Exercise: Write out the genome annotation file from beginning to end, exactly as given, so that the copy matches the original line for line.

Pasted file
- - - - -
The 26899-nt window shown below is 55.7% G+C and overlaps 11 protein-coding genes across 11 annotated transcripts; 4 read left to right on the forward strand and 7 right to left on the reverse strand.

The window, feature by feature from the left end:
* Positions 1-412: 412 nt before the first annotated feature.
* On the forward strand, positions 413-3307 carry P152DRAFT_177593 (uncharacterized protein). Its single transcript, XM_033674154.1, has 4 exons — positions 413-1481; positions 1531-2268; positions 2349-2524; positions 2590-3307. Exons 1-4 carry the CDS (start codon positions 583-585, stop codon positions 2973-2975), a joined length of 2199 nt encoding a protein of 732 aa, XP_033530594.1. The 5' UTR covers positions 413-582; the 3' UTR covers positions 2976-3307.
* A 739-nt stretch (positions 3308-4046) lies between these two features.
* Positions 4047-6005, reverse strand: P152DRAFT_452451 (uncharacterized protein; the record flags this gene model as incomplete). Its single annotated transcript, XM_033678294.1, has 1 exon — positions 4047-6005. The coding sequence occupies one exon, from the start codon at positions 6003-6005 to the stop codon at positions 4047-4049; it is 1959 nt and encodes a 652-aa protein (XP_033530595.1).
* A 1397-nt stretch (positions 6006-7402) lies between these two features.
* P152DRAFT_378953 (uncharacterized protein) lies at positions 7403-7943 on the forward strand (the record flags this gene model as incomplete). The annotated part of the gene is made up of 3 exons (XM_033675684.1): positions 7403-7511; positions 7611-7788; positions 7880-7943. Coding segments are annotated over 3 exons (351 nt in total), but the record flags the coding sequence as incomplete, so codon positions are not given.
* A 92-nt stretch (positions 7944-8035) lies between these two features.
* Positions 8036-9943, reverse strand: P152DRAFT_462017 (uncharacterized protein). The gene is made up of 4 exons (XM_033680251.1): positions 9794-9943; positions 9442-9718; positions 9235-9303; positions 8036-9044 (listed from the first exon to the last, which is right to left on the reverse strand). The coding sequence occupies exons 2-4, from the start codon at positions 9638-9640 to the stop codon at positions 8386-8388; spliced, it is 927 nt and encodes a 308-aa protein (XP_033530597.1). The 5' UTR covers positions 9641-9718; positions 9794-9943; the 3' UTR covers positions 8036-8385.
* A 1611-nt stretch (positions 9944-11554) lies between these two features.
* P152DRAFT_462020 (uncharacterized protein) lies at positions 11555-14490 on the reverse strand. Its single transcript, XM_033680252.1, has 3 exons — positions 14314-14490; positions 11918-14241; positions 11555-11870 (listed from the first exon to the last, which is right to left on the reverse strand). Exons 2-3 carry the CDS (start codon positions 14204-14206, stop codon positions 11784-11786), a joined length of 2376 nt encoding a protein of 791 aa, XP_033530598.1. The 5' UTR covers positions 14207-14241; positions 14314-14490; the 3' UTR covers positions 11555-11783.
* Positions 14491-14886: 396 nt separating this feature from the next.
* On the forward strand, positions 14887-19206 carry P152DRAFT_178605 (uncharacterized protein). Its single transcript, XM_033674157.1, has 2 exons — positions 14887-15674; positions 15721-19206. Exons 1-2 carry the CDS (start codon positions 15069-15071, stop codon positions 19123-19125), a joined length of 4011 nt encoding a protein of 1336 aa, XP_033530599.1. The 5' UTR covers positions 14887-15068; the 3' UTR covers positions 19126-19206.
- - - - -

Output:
The 26899-nt window shown below is 55.7% G+C and overlaps 11 protein-coding genes across 11 annotated transcripts; 4 read left to right on the forward strand and 7 right to left on the reverse strand.

The window, feature by feature from the left end:
* Positions 1-412: 412 nt before the first annotated feature.
* On the forward strand, positions 413-3307 carry P152DRAFT_177593 (uncharacterized protein). Its single transcript, XM_033674154.1, has 4 exons — positions 413-1481; positions 1531-2268; positions 2349-2524; positions 2590-3307. Exons 1-4 carry the CDS (start codon positions 583-585, stop codon positions 2973-2975), a joined length of 2199 nt encoding a protein of 732 aa, XP_033530594.1. The 5' UTR covers positions 413-582; the 3' UTR covers positions 2976-3307.
* A 739-nt stretch (positions 3308-4046) lies between these two features.
* Positions 4047-6005, reverse strand: P152DRAFT_452451 (uncharacterized protein; the record flags this gene model as incomplete). Its single annotated transcript, XM_033678294.1, has 1 exon — positions 4047-6005. The coding sequence occupies one exon, from the start codon at positions 6003-6005 to the stop codon at positions 4047-4049; it is 1959 nt and encodes a 652-aa protein (XP_033530595.1).
* A 1397-nt stretch (positions 6006-7402) lies between these two features.
* P152DRAFT_378953 (uncharacterized protein) lies at positions 7403-7943 on the forward strand (the record flags this gene model as incomplete). The annotated part of the gene is made up of 3 exons (XM_033675684.1): positions 7403-7511; positions 7611-7788; positions 7880-7943. Coding segments are annotated over 3 exons (351 nt in total), but the record flags the coding sequence as incomplete, so codon positions are not given.
* A 92-nt stretch (positions 7944-8035) lies between these two features.
* Positions 8036-9943, reverse strand: P152DRAFT_462017 (uncharacterized protein). The gene is made up of 4 exons (XM_033680251.1): positions 9794-9943; positions 9442-9718; positions 9235-9303; positions 8036-9044 (listed from the first exon to the last, which is right to left on the reverse strand). The coding sequence occupies exons 2-4, from the start codon at positions 9638-9640 to the stop codon at positions 8386-8388; spliced, it is 927 nt and encodes a 308-aa protein (XP_033530597.1). The 5' UTR covers positions 9641-9718; positions 9794-9943; the 3' UTR covers positions 8036-8385.
* A 1611-nt stretch (positions 9944-11554) lies between these two features.
* P152DRAFT_462020 (uncharacterized protein) lies at positions 11555-14490 on the reverse strand. Its single transcript, XM_033680252.1, has 3 exons — positions 14314-14490; positions 11918-14241; positions 11555-11870 (listed from the first exon to the last, which is right to left on the reverse strand). Exons 2-3 carry the CDS (start codon positions 14204-14206, stop codon positions 11784-11786), a joined length of 2376 nt encoding a protein of 791 aa, XP_033530598.1. The 5' UTR covers positions 14207-14241; positions 14314-14490; the 3' UTR covers positions 11555-11783.
* Positions 14491-14886: 396 nt separating this feature from the next.
* On the forward strand, positions 14887-19206 carry P152DRAFT_178605 (uncharacterized protein). Its single transcript, XM_033674157.1, has 2 exons — positions 14887-15674; positions 15721-19206. Exons 1-2 carry the CDS (start codon positions 15069-15071, stop codon positions 19123-19125), a joined length of 4011 nt encoding a protein of 1336 aa, XP_033530599.1. The 5' UTR covers positions 14887-15068; the 3' UTR covers positions 19126-19206.